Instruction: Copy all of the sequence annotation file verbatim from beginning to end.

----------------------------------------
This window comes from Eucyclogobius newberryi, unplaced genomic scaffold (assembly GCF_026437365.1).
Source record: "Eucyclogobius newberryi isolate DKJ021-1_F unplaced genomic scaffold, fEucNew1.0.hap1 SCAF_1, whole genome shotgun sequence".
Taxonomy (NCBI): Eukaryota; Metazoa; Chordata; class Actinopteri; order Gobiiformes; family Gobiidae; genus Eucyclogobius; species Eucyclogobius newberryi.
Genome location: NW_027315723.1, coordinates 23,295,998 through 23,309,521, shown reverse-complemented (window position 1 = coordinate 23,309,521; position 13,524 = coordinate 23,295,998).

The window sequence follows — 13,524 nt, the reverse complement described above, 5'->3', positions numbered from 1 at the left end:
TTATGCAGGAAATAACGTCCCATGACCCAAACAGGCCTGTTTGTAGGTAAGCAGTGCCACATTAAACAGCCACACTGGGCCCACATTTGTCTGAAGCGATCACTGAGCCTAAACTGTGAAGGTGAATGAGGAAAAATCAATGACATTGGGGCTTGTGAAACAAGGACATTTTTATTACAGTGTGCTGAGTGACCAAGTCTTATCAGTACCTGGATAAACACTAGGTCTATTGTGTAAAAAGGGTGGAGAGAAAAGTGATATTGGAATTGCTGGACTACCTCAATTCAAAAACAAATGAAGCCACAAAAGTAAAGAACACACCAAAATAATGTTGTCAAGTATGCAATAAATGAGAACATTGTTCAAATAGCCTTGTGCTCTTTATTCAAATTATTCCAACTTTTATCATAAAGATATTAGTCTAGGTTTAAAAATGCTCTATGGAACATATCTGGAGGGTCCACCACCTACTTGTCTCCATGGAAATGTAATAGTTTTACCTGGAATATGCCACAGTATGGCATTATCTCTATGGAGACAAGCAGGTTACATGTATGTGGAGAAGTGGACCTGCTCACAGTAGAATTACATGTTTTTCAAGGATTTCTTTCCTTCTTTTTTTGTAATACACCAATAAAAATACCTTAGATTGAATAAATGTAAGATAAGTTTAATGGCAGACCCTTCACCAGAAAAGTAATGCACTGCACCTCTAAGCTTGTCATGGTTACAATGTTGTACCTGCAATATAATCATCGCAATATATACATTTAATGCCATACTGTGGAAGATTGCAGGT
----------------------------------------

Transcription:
This window comes from Eucyclogobius newberryi, unplaced genomic scaffold (assembly GCF_026437365.1).
Source record: "Eucyclogobius newberryi isolate DKJ021-1_F unplaced genomic scaffold, fEucNew1.0.hap1 SCAF_1, whole genome shotgun sequence".
Taxonomy (NCBI): Eukaryota; Metazoa; Chordata; class Actinopteri; order Gobiiformes; family Gobiidae; genus Eucyclogobius; species Eucyclogobius newberryi.
Genome location: NW_027315723.1, coordinates 23,295,998 through 23,309,521, shown reverse-complemented (window position 1 = coordinate 23,309,521; position 13,524 = coordinate 23,295,998).

The window sequence follows — 13,524 nt, the reverse complement described above, 5'->3', positions numbered from 1 at the left end:
TTATGCAGGAAATAACGTCCCATGACCCAAACAGGCCTGTTTGTAGGTAAGCAGTGCCACATTAAACAGCCACACTGGGCCCACATTTGTCTGAAGCGATCACTGAGCCTAAACTGTGAAGGTGAATGAGGAAAAATCAATGACATTGGGGCTTGTGAAACAAGGACATTTTTATTACAGTGTGCTGAGTGACCAAGTCTTATCAGTACCTGGATAAACACTAGGTCTATTGTGTAAAAAGGGTGGAGAGAAAAGTGATATTGGAATTGCTGGACTACCTCAATTCAAAAACAAATGAAGCCACAAAAGTAAAGAACACACCAAAATAATGTTGTCAAGTATGCAATAAATGAGAACATTGTTCAAATAGCCTTGTGCTCTTTATTCAAATTATTCCAACTTTTATCATAAAGATATTAGTCTAGGTTTAAAAATGCTCTATGGAACATATCTGGAGGGTCCACCACCTACTTGTCTCCATGGAAATGTAATAGTTTTACCTGGAATATGCCACAGTATGGCATTATCTCTATGGAGACAAGCAGGTTACATGTATGTGGAGAAGTGGACCTGCTCACAGTAGAATTACATGTTTTTCAAGGATTTCTTTCCTTCTTTTTTTGTAATACACCAATAAAAATACCTTAGATTGAATAAATGTAAGATAAGTTTAATGGCAGACCCTTCACCAGAAAAGTAATGCACTGCACCTCTAAGCTTGTCATGGTTACAATGTTGTACCTGCAATATAATCATCGCAATATATACATTTAATGCCATACTGTGGAAGATTGCAGGT